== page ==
Today, Judge Castel denied an attempt to enjoin the enforcement of New York’s Election Law § 17-130, or the so-called “ballot selfie” ban.  Judge Castel found that the state’s interest in protecting against voter fraud and intimidation by preventing voters from revealing the content of their ballots (even if through Instagram) was a reasonable First Amendment restriction: Continue Reading

Judge Swain: Bare Allegation that Courthouse Contractor Was Underpaid Does Not Satisfy Rule 8

In an opinion yesterday, Judge Swain dismissed a case brought by a subcontractor who worked on the SDNY courthouse and claims to have been underpaid by $20 million.  She found the complaint lacked even the most basic details required under Rule 8:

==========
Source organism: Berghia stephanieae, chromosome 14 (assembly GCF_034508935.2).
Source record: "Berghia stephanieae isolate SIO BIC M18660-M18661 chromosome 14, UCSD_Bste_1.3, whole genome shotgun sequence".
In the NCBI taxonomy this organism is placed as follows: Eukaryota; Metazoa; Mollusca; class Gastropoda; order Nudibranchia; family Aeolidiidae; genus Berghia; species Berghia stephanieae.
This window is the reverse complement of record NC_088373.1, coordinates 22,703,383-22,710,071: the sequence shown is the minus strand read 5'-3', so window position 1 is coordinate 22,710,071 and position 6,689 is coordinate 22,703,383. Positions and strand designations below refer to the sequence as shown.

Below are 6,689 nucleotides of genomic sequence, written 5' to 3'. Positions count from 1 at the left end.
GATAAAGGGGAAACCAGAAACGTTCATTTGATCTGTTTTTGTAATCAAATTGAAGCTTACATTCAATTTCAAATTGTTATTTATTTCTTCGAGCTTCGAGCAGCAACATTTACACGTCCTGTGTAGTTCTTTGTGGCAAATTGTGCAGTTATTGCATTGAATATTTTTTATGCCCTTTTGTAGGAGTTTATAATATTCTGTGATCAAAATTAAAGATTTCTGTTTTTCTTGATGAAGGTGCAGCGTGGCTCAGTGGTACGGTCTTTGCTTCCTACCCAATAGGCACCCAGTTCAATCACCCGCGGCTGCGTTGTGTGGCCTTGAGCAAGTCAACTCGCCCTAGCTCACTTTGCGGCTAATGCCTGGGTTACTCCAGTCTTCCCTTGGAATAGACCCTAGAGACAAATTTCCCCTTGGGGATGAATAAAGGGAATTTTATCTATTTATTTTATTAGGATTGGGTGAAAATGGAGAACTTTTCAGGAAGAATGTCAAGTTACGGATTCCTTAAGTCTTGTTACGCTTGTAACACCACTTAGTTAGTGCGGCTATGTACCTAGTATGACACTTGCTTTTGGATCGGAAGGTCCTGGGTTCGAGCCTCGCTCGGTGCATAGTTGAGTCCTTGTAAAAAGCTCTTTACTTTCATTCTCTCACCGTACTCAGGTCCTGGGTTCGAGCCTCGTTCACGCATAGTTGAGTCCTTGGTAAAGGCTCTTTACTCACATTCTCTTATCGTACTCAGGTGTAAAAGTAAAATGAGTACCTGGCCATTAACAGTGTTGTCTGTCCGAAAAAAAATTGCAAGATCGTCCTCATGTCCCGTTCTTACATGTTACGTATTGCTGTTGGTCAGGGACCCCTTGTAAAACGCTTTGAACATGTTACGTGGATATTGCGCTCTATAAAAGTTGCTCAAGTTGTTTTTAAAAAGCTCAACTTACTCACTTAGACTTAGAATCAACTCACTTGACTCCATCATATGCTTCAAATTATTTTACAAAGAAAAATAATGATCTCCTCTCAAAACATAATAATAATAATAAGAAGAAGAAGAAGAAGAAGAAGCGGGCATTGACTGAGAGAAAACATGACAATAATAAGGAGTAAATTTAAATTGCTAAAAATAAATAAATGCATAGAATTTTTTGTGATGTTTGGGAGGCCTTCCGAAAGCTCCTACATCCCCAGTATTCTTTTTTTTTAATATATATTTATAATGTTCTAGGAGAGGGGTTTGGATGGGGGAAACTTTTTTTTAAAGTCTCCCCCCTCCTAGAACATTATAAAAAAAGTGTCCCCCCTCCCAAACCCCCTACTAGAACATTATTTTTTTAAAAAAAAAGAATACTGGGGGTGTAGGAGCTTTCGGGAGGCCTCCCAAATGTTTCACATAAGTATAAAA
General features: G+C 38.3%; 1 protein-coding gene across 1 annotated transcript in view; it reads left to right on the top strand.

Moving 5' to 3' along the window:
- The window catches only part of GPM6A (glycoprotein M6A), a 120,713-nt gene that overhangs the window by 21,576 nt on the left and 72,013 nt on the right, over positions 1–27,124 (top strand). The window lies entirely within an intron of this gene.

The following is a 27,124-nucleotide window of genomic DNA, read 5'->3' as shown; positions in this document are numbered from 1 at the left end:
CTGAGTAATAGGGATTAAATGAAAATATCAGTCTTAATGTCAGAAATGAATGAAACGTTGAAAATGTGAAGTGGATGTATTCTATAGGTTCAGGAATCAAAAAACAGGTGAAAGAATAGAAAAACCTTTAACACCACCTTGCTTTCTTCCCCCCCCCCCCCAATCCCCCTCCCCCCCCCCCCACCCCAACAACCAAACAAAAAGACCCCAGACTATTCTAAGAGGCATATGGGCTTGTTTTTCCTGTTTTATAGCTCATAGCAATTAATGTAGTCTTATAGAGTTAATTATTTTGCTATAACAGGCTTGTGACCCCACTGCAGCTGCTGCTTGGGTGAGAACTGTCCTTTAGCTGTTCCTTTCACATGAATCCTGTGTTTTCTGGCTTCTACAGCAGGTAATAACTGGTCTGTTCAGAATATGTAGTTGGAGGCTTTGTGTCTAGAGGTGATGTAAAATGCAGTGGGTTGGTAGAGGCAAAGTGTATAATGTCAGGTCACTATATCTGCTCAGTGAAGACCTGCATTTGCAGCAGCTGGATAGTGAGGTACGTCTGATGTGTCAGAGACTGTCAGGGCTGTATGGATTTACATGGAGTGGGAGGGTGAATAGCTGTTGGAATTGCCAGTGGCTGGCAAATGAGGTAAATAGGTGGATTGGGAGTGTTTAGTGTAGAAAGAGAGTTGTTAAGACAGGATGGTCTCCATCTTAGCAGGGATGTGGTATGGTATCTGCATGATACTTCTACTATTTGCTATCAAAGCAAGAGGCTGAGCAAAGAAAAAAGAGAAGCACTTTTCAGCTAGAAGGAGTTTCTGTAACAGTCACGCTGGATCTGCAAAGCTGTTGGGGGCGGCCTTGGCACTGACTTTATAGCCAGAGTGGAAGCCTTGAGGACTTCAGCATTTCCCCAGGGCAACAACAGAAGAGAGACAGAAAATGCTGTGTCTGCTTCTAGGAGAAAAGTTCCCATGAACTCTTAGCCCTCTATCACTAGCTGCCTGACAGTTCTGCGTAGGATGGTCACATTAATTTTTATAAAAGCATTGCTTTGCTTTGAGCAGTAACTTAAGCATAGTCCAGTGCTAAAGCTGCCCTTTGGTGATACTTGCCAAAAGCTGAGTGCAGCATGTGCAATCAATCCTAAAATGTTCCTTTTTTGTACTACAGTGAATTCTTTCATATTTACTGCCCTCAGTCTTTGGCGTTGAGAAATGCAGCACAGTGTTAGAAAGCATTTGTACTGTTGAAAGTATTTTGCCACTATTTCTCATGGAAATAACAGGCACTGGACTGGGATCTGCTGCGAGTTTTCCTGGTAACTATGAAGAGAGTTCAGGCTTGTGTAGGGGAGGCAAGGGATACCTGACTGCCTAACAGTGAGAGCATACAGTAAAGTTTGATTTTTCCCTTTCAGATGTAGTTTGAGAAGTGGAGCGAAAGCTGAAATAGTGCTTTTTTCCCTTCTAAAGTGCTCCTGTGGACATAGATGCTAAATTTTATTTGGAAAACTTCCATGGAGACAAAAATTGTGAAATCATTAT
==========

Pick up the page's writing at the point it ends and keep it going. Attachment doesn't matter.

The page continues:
[The plaintiff]  alleges generally that it believes it is owed more than $20,000,000 for . . . additional work, but the Complaint contains no specific factual allegations relating to the nature of the additional work and expenses, or the calculation of this additional sum  . . . .

A broad, unsupported, and conclusory statement that a defendant owes more money than was paid under a contract is precisely the type of ‘naked assertion’ of a claim that does not suffice . . . .

Sixth Circuit Echoes Judge Castel’s Timing Concern in Refusing to Immediatly Enjoin “Ballot Selfie” Ban

In an opinion this afternoon, the Sixth Circuit refused to block Michigan’s “ballot selfie” ban, and, in doing so, echoed the very same concern from Judge Castel on Wednesday (covered in this post, immediately below), about delay in bringing suit: